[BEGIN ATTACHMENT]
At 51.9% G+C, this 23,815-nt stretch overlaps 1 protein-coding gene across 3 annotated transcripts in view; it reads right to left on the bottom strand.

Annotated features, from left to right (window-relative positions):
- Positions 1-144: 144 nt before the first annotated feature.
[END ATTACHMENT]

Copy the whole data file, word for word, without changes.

At 51.9% G+C, this 23,815-nt stretch overlaps 1 protein-coding gene across 3 annotated transcripts in view; it reads right to left on the bottom strand.

Annotated features, from left to right (window-relative positions):
- Positions 1-144: 144 nt before the first annotated feature.